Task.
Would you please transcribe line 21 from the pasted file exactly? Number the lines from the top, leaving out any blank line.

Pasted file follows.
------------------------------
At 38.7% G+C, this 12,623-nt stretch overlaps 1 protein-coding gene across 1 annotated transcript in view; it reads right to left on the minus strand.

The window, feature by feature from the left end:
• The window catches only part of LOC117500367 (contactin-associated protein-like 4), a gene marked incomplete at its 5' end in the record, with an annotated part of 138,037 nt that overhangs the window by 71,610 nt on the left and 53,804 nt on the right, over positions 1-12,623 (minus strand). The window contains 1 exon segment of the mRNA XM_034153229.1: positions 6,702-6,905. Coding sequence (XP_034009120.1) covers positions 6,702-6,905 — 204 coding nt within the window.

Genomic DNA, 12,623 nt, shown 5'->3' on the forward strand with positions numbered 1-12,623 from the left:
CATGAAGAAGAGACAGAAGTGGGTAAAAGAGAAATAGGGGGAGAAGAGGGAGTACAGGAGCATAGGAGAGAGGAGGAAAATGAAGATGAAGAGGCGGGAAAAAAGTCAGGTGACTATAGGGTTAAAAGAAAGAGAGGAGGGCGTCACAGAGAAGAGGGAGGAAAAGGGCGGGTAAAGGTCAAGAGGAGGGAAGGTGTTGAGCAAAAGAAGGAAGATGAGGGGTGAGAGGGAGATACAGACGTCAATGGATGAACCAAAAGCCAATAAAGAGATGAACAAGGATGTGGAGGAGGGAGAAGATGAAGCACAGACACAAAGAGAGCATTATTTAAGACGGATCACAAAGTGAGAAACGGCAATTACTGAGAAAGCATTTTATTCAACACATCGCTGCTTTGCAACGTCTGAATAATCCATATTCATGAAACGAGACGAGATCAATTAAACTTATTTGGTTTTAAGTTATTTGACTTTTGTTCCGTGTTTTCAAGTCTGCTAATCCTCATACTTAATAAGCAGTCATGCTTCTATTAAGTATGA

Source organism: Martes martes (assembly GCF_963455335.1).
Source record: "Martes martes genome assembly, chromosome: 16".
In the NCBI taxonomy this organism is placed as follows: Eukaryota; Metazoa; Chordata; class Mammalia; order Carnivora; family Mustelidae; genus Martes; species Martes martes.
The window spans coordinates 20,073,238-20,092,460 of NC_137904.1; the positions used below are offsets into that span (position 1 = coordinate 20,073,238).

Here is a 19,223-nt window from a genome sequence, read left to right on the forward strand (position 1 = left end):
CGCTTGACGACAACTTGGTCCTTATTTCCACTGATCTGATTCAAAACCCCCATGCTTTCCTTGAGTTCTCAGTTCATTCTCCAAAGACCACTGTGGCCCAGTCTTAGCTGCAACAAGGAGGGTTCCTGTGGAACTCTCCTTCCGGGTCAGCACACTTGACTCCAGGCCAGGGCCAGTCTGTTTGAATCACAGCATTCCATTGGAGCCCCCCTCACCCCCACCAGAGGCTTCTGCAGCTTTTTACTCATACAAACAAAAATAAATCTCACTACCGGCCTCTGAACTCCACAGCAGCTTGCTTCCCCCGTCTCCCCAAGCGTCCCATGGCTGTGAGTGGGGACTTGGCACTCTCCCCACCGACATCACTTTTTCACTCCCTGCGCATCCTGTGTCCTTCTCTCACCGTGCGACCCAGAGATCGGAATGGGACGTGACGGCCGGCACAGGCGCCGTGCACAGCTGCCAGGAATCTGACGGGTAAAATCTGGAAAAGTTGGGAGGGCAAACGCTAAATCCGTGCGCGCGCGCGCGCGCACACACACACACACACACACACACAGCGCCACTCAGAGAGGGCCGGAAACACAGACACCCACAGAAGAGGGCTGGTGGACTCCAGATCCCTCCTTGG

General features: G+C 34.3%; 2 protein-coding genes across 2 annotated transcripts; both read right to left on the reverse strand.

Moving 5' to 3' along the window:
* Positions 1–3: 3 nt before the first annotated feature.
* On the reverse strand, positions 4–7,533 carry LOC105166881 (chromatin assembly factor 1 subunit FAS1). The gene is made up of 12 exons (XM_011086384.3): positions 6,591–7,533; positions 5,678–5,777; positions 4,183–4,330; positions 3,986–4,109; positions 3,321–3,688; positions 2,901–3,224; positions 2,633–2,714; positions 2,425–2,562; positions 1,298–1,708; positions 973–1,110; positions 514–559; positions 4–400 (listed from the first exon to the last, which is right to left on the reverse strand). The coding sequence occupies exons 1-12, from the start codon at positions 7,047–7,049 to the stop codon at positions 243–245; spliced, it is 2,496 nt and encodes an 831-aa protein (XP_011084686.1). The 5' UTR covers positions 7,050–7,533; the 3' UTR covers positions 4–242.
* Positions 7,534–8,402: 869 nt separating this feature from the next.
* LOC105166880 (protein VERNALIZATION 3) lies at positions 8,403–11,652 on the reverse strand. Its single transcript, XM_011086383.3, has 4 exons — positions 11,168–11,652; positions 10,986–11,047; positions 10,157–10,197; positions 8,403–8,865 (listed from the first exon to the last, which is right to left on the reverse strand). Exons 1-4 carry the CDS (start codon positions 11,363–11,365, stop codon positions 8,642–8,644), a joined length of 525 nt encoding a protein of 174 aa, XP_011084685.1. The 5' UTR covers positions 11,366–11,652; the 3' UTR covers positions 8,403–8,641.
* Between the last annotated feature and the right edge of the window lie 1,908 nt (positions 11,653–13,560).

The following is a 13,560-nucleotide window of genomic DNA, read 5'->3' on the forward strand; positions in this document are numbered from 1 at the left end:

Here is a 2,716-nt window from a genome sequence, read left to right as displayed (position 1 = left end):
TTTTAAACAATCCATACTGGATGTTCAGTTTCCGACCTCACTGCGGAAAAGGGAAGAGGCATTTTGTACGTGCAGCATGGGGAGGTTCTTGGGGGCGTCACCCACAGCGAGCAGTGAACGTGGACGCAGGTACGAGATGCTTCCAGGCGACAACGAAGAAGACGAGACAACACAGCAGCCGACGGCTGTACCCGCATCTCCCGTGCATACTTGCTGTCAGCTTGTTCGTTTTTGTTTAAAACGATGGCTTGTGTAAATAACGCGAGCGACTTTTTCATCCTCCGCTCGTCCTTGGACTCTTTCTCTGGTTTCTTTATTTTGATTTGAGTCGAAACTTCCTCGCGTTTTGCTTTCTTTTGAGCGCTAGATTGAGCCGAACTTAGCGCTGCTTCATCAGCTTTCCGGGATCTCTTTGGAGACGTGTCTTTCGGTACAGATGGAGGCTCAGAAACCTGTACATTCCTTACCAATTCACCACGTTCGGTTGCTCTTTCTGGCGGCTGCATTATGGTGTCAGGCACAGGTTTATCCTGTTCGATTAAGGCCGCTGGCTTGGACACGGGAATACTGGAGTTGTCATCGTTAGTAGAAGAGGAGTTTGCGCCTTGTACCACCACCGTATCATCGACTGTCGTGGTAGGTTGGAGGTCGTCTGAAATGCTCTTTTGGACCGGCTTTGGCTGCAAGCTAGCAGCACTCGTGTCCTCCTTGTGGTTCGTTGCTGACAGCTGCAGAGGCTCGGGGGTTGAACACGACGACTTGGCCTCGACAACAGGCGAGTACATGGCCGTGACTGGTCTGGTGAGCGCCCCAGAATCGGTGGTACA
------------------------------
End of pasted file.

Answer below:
TTTTAAACAATCCATACTGGATGTTCAGTTTCCGACCTCACTGCGGAAAAGGGAAGAGGCATTTTGTACGTGCAGCATGGGGAGGTTCTTGGGGGCGTCACCCACAGCGAGCAGTGAACGTGGACGCAGGTACGAGATGCTTCCAGGCGACAACGAAGAAGACGAGACAACACAGCAGCCGACGGCTGTACCCGCATCTCCCGTGCATACTTGCTGTCAGCTTGTTCGTTTTTGTTTAAAACGATGGCTTGTGTAAATAACGCGAGCGACTTTTTCATCCTCCGCTCGTCCTTGGACTCTTTCTCTGGTTTCTTTATTTTGATTTGAGTCGAAACTTCCTCGCGTTTTGCTTTCTTTTGAGCGCTAGATTGAGCCGAACTTAGCGCTGCTTCATCAGCTTTCCGGGATCTCTTTGGAGACGTGTCTTTCGGTACAGATGGAGGCTCAGAAACCTGTACATTCCTTACCAATTCACCACGTTCGGTTGCTCTTTCTGGCGGCTGCATTATGGTGTCAGGCACAGGTTTATCCTGTTCGATTAAGGCCGCTGGCTTGGACACGGGAATACTGGAGTTGTCATCGTTAGTAGAAGAGGAGTTTGCGCCTTGTACCACCACCGTATCATCGACTGTCGTGGTAGGTTGGAGGTCGTCTGAAATGCTCTTTTGGACCGGCTTTGGCTGCAAGCTAGCAGCACTCGTGTCCTCCTTGTGGTTCGTTGCTGACAGCTGCAGAGGCTCGGGGGTTGAACACGACGACTTGGCCTCGACAACAGGCGAGTACATGGCCGTGACTGGTCTGGTGAGCGCCCCAGAATCGGTGGTACA